In a specialty outdoor retailer I visited recently, I was witness to the store’s assistant manager essentially getting into a debate with a customer. It was friendly enough, but the more the customer suggested how a product might be improved or have features that would make it, in her opinion, more attractive, the more he found various ways to show her that she was wrong and her suggestions of no value. Eventually, she put the product down, frustrated, and walked away.
The assistant manager was so intent on proving he knew more than she did about outdoor products, especially those in his store, he stepped all over her ideas, and missed the point: She was there to look for something to satisfy her needs and to buy; he was simply there to make it easy for her.
Had he listened to her with his ego in check, he might have managed to do the most important thing the manager and owner of the store count on him for each day – make a sale. She was not happy with some of the features of the product she had in her hand and was clearly pointing out ways it didn’t seem right for her, plus ways she felt the product might be improved. The assistant manager had an open door to empathize with her, understand her, and suggest other products in the store that might better meet her needs.
Working the sales floor is not about being a star
Overhearing the assistant manager again later, though, as he touted his own product knowledge and incomparable experience in the outdoor industry to someone else, it became obvious that making sales were an afterthought for him. He was there in that store to be the big star on his own little fantasy stage, in a performance that he likely acts out each day on the sales floor with him as the lead and customers always in the supporting cast.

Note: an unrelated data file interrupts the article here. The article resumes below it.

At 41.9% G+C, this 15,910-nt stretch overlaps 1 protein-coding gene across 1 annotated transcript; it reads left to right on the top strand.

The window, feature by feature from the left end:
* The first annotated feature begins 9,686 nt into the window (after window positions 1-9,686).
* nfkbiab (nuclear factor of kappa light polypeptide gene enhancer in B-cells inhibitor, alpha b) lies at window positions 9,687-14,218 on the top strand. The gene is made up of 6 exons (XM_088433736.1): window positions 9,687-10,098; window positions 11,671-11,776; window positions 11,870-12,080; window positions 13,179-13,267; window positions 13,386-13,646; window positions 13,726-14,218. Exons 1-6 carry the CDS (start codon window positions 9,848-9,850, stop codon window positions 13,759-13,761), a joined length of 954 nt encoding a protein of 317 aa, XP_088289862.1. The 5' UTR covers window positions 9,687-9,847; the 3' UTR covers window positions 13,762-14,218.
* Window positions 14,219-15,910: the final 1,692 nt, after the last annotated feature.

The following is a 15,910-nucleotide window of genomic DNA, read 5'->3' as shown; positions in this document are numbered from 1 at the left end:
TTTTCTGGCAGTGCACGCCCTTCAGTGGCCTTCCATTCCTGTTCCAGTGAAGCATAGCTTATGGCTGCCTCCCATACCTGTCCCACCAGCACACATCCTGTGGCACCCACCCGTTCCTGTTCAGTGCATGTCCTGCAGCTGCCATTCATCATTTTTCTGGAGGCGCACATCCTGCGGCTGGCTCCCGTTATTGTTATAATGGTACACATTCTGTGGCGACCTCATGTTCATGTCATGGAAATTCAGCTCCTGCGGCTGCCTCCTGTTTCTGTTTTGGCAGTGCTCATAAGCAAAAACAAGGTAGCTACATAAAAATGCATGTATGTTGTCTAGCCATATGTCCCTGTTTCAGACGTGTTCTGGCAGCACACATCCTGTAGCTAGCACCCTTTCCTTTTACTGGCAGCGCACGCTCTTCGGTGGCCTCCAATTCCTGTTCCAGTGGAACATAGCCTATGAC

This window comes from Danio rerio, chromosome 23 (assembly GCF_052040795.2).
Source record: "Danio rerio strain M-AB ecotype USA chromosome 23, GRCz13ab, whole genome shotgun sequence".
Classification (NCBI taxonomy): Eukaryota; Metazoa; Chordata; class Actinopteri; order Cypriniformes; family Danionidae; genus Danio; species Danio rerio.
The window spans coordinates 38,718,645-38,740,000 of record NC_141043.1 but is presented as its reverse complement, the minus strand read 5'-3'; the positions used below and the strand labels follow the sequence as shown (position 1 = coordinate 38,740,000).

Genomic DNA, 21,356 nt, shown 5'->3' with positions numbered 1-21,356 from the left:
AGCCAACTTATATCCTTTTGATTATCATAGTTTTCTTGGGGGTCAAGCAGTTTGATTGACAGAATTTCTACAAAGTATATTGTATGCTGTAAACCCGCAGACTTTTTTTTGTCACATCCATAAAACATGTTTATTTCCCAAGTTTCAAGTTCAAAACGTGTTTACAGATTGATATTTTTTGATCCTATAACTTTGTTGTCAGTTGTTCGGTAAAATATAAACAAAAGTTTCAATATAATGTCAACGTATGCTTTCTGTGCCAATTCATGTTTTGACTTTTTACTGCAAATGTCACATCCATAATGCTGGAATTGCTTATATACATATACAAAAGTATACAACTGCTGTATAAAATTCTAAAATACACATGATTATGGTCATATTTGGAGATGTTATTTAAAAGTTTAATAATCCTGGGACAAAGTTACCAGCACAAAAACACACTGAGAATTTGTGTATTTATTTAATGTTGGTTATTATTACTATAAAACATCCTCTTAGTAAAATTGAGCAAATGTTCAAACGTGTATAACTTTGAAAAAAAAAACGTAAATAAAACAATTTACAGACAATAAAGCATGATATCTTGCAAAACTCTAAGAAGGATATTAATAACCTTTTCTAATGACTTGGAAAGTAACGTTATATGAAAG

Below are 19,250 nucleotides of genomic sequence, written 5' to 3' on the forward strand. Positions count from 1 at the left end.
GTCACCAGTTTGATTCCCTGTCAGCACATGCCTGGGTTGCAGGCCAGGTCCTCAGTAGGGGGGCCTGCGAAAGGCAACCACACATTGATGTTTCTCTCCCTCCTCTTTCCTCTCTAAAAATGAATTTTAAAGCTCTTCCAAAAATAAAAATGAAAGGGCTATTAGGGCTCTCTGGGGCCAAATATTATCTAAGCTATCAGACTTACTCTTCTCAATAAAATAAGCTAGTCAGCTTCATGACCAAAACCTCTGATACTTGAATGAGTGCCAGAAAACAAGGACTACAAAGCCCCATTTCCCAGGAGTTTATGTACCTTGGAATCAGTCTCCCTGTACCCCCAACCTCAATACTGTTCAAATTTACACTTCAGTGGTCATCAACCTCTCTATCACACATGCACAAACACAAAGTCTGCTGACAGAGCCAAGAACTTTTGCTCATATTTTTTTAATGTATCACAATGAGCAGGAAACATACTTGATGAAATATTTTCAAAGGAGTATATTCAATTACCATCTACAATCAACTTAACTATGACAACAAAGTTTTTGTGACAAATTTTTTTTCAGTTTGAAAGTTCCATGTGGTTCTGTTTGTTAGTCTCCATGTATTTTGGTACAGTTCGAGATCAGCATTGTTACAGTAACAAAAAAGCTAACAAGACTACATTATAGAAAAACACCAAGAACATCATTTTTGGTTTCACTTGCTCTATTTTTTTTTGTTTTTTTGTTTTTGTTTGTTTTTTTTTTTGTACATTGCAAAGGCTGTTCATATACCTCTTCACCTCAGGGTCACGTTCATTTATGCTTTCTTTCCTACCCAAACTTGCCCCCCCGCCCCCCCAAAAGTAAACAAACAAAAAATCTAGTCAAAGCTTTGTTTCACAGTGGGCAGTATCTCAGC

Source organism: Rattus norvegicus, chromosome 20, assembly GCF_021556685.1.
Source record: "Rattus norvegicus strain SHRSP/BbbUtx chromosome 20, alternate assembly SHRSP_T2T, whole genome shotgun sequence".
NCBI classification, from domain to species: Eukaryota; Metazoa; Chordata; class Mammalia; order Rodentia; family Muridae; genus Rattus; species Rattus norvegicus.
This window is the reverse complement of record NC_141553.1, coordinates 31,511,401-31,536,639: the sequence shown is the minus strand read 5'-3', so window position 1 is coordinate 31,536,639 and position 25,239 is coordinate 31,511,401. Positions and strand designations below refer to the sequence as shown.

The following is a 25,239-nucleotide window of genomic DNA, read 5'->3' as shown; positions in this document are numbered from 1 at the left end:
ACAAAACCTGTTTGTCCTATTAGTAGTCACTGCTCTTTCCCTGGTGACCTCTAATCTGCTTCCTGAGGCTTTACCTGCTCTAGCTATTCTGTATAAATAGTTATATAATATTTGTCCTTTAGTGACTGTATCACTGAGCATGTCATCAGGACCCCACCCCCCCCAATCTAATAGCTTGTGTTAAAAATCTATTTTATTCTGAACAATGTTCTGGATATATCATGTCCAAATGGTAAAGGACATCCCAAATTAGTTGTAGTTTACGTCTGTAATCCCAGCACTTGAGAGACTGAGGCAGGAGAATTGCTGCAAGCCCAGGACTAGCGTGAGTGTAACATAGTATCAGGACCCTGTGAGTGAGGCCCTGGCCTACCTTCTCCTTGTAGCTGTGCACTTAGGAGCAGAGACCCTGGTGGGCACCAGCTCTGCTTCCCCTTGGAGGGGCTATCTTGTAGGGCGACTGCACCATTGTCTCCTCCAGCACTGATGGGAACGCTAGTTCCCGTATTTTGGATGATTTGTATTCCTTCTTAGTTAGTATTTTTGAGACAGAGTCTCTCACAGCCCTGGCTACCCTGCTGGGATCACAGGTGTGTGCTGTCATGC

Trouble is, I’ve seen this same tired play in reruns all over the country and the result is always the same: frustrated, alienated customers who end up not buying from the store and, worse, never coming back to the store again.
It’s the customer who needs to feel special
Being a veteran of the outdoor industry, and someone who has immense product knowledge is great, but only when that experience and knowledge are used to add value to a customer’s shopping experience in the store.
That assistant manager should be the leading sales person for the company, not just his store, given his obvious perception of his experience and worth. But I am willing to bet he’s not even the best sales person in the store.
He could be if everyday he would just remember one thing when he walks through the front door of the store: Today is not about me. Today is about making every customer who walks through the front door of our store feel special.
That means listening to a customer … really listening. That means responding to a customer’s needs by asking open-ended questions that allow a customer to provide valuable feedback about what they like and don’t like in a product. That means never giving a customer the feeling that they are inferior to you in any way. That means being able to share your experience with the products you are selling with humility and in a way that makes the customer feel encouraged and welcome and eager to buy from you.
And if you feel that you can’t put the customer first every minute of every day? That means you need to find another line of work because retail sales is not for you.